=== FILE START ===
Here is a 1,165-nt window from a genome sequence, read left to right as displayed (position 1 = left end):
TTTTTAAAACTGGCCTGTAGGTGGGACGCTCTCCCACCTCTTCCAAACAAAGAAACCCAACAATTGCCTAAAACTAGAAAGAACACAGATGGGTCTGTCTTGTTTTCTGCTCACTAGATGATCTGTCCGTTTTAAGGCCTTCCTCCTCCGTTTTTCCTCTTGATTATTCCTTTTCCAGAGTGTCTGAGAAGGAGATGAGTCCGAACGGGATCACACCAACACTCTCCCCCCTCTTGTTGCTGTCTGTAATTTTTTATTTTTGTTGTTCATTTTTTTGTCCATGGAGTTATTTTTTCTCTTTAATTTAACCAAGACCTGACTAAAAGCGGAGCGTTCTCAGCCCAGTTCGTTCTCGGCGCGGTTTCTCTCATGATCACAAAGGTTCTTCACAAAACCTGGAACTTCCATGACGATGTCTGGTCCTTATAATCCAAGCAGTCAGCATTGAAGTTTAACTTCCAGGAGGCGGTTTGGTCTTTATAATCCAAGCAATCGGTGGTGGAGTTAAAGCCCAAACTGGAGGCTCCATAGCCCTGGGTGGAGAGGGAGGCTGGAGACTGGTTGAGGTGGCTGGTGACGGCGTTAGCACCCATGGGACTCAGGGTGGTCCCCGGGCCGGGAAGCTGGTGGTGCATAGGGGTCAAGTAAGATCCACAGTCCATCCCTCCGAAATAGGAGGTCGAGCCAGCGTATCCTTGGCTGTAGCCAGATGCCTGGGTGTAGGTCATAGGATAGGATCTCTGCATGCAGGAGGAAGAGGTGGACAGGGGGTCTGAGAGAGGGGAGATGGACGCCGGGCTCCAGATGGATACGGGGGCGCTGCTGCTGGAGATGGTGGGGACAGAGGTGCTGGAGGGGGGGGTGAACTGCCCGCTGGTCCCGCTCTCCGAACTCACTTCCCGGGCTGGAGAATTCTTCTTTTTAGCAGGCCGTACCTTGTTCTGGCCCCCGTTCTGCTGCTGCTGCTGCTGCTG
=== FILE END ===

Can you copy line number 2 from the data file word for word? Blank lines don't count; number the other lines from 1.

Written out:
TTTTTAAAACTGGCCTGTAGGTGGGACGCTCTCCCACCTCTTCCAAACAAAGAAACCCAACAATTGCCTAAAACTAGAAAGAACACAGATGGGTCTGTCTTGTTTTCTGCTCACTAGATGATCTGTCCGTTTTAAGGCCTTCCTCCTCCGTTTTTCCTCTTGATTATTCCTTTTCCAGAGTGTCTGAGAAGGAGATGAGTCCGAACGGGATCACACCAACACTCTCCCCCCTCTTGTTGCTGTCTGTAATTTTTTATTTTTGTTGTTCATTTTTTTGTCCATGGAGTTATTTTTTCTCTTTAATTTAACCAAGACCTGACTAAAAGCGGAGCGTTCTCAGCCCAGTTCGTTCTCGGCGCGGTTTCTCTCATGATCACAAAGGTTCTTCACAAAACCTGGAACTTCCATGACGATGTCTGGTCCTTATAATCCAAGCAGTCAGCATTGAAGTTTAACTTCCAGGAGGCGGTTTGGTCTTTATAATCCAAGCAATCGGTGGTGGAGTTAAAGCCCAAACTGGAGGCTCCATAGCCCTGGGTGGAGAGGGAGGCTGGAGACTGGTTGAGGTGGCTGGTGACGGCGTTAGCACCCATGGGACTCAGGGTGGTCCCCGGGCCGGGAAGCTGGTGGTGCATAGGGGTCAAGTAAGATCCACAGTCCATCCCTCCGAAATAGGAGGTCGAGCCAGCGTATCCTTGGCTGTAGCCAGATGCCTGGGTGTAGGTCATAGGATAGGATCTCTGCATGCAGGAGGAAGAGGTGGACAGGGGGTCTGAGAGAGGGGAGATGGACGCCGGGCTCCAGATGGATACGGGGGCGCTGCTGCTGGAGATGGTGGGGACAGAGGTGCTGGAGGGGGGGGTGAACTGCCCGCTGGTCCCGCTCTCCGAACTCACTTCCCGGGCTGGAGAATTCTTCTTTTTAGCAGGCCGTACCTTGTTCTGGCCCCCGTTCTGCTGCTGCTGCTGCTGCTG